Current setup (missing an extra piece of wood which went back in)
 

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I've had mine for about 6-8 months and after doing almost a solid year of research i planned to spend a week setting up before picking up the uro separately (i reserved him the same day, originally thought the shop had none in, but he was hiding under a log in an unlabelled tank).

Spent a few hours setting up the tank, using chunks of treated (read hammered to pieces) and cleaned paving slabs and the rocky areas were all underpinned on complete slabs so he can't dig under and injure himself, some formed caves so he had hides in the other areas of the viv. I used calci-sand for my first setup. I also grabbed a wide flattish piece of cork bark for his cold hide and a long piece to span from the cold end to his basking spot to give him areas of varying temperature to bask. He also has a nice piece of welsh beach slate as his basking rock, slate is available from other places than welsh beaches though and i'd recommend at least one piece as it gets nice and hot for his belly. Also a decent length uv tube (10-12%) placed down the back wall far as close to the floor as you can without him being able to reach it is a must.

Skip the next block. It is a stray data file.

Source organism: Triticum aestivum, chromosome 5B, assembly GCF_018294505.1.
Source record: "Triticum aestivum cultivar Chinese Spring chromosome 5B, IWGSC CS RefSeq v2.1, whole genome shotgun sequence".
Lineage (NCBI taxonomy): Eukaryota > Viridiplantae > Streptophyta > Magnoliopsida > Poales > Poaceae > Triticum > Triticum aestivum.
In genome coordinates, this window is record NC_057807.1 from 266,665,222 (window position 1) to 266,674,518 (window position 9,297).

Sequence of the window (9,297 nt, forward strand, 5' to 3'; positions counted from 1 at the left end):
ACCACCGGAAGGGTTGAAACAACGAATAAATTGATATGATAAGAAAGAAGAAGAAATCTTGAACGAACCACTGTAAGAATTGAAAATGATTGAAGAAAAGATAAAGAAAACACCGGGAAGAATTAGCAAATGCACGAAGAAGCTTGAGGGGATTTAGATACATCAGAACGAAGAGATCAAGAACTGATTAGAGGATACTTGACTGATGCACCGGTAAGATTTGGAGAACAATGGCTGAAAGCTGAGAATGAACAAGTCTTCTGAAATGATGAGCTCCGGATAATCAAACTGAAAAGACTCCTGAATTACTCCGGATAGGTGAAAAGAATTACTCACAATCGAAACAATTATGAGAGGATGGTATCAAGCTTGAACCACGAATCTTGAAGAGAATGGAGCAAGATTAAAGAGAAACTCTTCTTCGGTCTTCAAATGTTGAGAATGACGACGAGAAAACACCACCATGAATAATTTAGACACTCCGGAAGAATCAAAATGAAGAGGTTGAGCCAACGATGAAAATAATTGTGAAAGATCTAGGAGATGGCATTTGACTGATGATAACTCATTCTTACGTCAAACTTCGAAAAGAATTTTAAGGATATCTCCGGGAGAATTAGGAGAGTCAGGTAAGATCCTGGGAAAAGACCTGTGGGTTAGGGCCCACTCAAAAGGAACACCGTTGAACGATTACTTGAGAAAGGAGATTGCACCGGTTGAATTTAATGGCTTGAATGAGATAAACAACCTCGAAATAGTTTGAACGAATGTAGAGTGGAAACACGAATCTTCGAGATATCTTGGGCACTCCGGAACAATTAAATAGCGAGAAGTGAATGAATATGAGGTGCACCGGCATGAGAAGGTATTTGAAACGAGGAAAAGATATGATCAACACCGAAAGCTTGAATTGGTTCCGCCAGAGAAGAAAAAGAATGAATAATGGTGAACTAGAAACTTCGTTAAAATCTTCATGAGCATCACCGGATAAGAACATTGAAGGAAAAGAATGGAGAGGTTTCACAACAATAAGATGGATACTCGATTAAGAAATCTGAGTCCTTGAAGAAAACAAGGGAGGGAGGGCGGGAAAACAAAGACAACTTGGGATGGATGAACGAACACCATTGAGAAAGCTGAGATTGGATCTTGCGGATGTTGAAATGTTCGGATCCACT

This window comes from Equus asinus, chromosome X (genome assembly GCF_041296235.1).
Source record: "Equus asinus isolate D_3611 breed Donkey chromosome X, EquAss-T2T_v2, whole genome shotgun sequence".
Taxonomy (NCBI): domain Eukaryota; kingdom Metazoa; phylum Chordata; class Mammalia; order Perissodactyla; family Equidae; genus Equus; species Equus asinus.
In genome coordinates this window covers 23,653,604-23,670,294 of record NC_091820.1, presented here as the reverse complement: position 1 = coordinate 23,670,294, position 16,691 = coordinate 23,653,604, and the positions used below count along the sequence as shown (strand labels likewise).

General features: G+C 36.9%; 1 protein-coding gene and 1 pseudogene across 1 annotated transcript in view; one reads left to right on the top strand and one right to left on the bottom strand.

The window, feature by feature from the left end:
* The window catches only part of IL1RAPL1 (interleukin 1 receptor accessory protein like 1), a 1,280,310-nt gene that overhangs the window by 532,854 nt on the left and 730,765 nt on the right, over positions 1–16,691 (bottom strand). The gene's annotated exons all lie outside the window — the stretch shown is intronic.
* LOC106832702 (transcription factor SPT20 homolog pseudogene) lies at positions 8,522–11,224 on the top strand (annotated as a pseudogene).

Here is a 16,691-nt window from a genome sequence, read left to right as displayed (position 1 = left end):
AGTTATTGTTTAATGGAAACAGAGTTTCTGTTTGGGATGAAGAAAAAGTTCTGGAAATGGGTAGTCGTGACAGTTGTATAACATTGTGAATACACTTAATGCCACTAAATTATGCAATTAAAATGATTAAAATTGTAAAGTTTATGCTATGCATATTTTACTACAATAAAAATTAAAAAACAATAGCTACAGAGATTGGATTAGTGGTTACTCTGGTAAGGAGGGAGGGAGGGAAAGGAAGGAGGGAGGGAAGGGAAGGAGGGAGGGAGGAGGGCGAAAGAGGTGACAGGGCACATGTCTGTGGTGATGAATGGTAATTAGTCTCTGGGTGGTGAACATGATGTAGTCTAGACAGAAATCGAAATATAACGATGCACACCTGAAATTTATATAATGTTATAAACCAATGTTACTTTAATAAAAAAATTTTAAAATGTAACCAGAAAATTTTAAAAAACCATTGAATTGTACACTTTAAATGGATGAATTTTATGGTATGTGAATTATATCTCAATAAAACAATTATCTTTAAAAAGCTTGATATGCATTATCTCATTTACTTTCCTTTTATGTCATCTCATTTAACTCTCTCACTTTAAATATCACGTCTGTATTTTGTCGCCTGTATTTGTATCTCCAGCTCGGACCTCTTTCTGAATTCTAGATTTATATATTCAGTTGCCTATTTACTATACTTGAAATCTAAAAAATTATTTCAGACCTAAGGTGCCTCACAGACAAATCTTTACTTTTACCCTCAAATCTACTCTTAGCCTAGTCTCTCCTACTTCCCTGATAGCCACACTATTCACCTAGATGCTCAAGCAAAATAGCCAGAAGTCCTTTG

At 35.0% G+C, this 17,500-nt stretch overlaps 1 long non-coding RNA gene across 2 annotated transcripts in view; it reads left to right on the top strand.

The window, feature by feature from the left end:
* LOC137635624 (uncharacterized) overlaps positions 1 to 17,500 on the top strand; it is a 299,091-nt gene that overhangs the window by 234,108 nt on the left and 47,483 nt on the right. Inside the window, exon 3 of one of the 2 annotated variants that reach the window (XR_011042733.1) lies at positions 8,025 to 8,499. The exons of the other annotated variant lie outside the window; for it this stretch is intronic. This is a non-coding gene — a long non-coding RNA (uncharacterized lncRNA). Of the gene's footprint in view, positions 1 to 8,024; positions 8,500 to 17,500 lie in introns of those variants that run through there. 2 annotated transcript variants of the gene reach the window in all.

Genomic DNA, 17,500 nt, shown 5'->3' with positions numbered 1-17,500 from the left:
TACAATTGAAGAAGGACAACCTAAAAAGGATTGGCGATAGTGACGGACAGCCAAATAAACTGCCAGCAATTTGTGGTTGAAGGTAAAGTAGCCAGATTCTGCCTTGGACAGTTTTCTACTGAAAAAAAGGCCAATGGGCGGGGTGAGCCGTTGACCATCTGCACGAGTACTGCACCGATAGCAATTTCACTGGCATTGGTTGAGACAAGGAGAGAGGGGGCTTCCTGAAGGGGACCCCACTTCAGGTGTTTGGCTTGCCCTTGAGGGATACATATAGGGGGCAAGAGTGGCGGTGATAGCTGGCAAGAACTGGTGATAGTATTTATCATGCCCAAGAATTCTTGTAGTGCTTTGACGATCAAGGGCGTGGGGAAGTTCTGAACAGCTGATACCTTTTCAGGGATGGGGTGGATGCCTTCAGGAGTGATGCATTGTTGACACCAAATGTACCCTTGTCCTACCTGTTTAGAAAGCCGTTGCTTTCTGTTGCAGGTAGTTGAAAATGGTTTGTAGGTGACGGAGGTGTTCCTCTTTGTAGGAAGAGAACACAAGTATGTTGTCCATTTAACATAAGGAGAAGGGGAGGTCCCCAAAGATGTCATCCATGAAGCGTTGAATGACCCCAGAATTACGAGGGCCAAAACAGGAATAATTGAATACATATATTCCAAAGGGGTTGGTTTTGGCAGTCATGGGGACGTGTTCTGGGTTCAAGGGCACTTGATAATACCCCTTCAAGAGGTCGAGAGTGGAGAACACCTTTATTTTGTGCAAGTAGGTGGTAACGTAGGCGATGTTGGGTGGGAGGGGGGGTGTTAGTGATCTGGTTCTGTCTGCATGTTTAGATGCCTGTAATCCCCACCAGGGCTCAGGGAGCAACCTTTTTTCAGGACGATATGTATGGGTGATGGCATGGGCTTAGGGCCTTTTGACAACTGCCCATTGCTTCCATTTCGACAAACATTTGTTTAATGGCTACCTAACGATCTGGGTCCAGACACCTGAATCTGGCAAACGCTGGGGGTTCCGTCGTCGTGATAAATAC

Initially i used a heatmat for night temps, which is barely needed and just pulses 30 mins every 90 minutes to bump temps to the low 23*Cish now it's cold and the central heating isn't managing it. I used an exo-terra reflector holder on a sturdy hook fitting and a 150W bulb for the basking spot, then i set this up on timers to get the temps (i've since changed to a stat and 60W bulb, as the lower wattage still maintains the right heat, just takes a little longer to warm up in the mornings)